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With more than 1.7 million encounters reported by US Customs and Border Protection—the highest tally in two decades—2021 was an exceptional year for irregular migration to the US southern border. Although that number includes citizens from at least 121 countries, some 43 percent of those apprehended by US authorities hailed from Central America.

Barring massive shifts in policy and human behavior around the world, environmental degradation due to climate change will fuel volatility in Central America for decades to come, with disruptive spillover effects for neighboring Mexico and the United States. Halting the flow of people northward from Central America is neither feasible nor desirable, especially given growing labor demands in the United States and Mexico. But ensuring migration remains an option, not a necessity, requires long-range planning and international cooperation to alleviate the impending climate fallout.

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The Latin American Studies Program at Johns Hopkins School of Advanced International Studies (SAIS) and the William J. Perry Center for Hemispheric Defense Studies host the third annual Latin American Security Forum titled, "Latin America in the World Order: Stepping Up." During the full-day event, subject matter experts from the US and Latin America will analyze current events and address the following issues: Regional and health security, great power competition within the region, and energy development.
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The Latin American Studies Program at Johns Hopkins School of Advanced International Studies (SAIS) and the William J. Perry Center for Hemispheric Defense Studies host the third annual Latin American Security Forum titled, "Latin America in the World Order: Stepping Up." During the full-day event, subject matter experts from the US and Latin America will analyze current events and address the following issues: Regional and health security, great power competition within the region, and energy development.
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The Latin American Studies Program at Johns Hopkins School of Advanced International Studies (SAIS) and the William J. Perry Center for Hemispheric Defense Studies host the third annual Latin American Security Forum titled, "Latin America in the World Order: Stepping Up." During the full-day event, subject matter experts from the US and Latin America will analyze current events and address the following issues: Regional and health security, great power competition within the region, and energy development.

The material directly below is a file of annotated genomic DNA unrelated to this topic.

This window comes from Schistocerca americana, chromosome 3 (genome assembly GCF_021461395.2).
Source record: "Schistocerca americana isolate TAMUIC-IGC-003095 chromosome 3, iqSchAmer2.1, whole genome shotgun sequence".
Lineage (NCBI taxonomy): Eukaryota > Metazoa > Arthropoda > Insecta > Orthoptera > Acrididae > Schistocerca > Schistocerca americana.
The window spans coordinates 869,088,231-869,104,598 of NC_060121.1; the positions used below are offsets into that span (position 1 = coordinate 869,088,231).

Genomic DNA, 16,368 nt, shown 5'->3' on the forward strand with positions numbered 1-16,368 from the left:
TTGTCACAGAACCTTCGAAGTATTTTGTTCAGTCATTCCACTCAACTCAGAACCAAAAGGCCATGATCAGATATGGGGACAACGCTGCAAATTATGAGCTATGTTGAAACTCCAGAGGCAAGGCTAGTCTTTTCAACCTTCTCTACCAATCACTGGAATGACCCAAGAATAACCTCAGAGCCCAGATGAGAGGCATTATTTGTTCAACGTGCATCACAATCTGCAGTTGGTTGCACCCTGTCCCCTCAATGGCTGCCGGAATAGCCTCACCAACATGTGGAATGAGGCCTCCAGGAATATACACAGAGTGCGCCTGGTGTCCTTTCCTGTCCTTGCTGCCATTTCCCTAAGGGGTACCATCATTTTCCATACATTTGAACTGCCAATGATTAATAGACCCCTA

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The Latin American Studies Program at Johns Hopkins School of Advanced International Studies (SAIS) and the William J. Perry Center for Hemispheric Defense Studies host the third annual Latin American Security Forum titled, "Latin America in the World Order: Stepping Up." During the full-day event, subject matter experts from the US and Latin America will analyze current events and address the following issues: Regional and health security, great power competition within the region, and energy development.
Read more
The Latin American Studies Program at Johns Hopkins School of Advanced International Studies (SAIS) and the William J. Perry Center for Hemispheric Defense Studies host the third annual Latin American Security Forum titled, "Latin America in the World Order: Stepping Up." During the full-day event, subject matter experts from the US and Latin America will analyze current events and address the following issues: Regional and health security, great power competition within the region, and energy development.
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The Johns Hopkins University School of Advanced International Studies (SAIS) and the William J. Perry Center for Hemispheric Defense Studies hosted its second annual half-day forum on the security challenges in Latin America. This year?s forum aims to address the thematic question, "Are Institutions Ready to Respond?"